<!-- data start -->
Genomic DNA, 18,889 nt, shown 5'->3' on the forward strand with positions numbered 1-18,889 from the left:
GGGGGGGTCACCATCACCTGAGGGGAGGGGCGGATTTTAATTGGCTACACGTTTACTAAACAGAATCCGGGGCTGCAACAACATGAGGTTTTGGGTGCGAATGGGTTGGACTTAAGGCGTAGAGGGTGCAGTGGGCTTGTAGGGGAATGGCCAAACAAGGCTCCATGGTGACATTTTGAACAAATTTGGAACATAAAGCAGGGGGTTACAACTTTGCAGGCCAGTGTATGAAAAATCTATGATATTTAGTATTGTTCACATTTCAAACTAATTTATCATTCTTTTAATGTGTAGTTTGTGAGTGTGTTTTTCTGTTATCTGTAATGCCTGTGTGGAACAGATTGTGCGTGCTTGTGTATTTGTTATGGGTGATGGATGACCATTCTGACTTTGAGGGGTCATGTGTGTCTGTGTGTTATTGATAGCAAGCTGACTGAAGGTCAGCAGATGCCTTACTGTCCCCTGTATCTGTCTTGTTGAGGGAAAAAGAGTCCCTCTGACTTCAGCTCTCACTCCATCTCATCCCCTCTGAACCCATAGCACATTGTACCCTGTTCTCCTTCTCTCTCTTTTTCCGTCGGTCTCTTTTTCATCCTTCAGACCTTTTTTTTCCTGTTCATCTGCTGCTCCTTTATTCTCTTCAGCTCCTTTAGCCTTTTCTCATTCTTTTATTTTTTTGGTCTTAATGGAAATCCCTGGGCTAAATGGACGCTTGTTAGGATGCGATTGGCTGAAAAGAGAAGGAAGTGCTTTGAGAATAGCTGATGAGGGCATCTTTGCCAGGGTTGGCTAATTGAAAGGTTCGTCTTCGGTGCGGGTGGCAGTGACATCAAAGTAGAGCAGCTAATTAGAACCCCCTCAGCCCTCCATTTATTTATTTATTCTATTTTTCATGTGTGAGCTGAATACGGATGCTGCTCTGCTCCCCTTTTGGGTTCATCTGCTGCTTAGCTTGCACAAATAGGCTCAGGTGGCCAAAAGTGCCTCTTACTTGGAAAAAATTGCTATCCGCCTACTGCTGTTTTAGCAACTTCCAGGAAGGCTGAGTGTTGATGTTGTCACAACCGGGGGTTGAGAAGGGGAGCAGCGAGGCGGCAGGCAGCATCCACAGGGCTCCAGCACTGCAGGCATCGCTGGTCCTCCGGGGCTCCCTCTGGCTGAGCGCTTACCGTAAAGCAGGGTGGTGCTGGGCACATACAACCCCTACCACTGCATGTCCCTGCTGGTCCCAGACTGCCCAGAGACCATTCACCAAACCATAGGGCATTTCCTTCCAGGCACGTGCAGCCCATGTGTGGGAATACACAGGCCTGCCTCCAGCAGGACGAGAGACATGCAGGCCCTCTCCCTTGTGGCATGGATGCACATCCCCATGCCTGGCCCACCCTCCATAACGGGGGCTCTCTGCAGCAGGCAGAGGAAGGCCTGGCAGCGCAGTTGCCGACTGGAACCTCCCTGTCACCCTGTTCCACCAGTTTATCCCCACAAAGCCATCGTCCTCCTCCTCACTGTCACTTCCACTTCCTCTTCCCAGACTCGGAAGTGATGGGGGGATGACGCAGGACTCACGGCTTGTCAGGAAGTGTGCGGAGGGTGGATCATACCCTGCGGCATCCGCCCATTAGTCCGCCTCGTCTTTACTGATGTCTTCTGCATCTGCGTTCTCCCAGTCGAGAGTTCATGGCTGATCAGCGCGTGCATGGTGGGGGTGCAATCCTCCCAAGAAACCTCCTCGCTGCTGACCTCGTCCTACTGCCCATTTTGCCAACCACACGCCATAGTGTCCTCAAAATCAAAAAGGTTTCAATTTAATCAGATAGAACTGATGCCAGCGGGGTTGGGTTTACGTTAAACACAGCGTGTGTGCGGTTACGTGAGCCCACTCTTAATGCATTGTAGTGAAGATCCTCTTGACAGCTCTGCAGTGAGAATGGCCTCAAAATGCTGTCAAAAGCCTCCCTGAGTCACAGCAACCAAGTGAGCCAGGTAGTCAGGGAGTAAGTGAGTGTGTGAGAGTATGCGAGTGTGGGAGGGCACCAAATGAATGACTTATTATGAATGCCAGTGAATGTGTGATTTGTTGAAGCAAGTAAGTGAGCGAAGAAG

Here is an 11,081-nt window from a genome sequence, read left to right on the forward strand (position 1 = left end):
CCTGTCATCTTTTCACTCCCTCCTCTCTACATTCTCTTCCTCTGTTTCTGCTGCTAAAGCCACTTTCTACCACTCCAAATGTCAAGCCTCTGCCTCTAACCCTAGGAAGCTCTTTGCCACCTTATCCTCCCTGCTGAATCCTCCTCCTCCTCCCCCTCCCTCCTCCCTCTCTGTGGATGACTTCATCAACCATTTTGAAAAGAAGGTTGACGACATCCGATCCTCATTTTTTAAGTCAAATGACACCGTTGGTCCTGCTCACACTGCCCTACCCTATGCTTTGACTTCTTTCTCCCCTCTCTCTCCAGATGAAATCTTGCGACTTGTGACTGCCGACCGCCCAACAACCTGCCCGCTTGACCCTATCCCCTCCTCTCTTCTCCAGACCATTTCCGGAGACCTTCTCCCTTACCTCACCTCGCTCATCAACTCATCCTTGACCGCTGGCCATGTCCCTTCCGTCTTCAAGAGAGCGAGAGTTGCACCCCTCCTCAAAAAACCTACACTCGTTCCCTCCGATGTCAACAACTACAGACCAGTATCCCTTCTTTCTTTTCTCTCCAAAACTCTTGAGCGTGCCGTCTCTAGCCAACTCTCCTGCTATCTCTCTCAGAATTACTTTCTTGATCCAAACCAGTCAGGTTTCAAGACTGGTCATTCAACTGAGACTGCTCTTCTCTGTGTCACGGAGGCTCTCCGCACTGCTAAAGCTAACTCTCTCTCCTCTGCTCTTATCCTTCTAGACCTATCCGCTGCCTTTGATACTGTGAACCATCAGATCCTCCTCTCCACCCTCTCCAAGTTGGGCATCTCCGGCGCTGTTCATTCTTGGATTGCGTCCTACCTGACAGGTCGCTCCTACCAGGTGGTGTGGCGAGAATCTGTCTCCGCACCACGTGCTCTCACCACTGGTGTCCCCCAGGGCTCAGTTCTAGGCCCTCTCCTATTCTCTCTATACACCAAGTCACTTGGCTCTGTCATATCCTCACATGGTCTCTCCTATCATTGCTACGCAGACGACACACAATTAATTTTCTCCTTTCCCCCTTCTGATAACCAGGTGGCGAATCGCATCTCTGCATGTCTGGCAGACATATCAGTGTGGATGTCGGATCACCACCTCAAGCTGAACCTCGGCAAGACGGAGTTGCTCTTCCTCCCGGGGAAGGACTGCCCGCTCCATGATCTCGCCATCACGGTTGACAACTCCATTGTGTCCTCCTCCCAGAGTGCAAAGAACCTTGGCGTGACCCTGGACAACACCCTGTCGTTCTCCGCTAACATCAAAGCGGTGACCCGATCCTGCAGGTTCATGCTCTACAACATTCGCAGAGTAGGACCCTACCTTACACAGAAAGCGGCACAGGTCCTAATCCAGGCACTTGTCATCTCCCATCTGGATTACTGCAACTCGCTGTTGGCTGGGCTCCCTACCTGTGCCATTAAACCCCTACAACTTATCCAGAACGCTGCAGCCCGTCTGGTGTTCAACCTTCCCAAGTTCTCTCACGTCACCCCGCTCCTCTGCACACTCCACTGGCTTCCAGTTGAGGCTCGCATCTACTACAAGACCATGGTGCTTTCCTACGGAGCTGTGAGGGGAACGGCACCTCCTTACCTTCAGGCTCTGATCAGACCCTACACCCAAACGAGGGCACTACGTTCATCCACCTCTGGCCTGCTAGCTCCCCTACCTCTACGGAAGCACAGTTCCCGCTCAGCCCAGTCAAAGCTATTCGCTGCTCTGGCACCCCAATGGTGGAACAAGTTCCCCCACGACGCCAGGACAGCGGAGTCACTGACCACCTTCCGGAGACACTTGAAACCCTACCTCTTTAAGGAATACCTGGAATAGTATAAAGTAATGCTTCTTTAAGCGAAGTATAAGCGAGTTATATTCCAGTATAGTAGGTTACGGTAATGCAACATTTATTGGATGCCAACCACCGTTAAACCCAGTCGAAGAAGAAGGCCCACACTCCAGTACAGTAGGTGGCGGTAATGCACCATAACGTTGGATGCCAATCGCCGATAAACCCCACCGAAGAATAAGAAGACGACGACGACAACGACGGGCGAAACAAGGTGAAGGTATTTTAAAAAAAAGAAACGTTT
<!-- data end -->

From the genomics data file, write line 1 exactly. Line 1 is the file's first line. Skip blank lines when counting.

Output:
Genomic DNA, 18,889 nt, shown 5'->3' on the forward strand with positions numbered 1-18,889 from the left: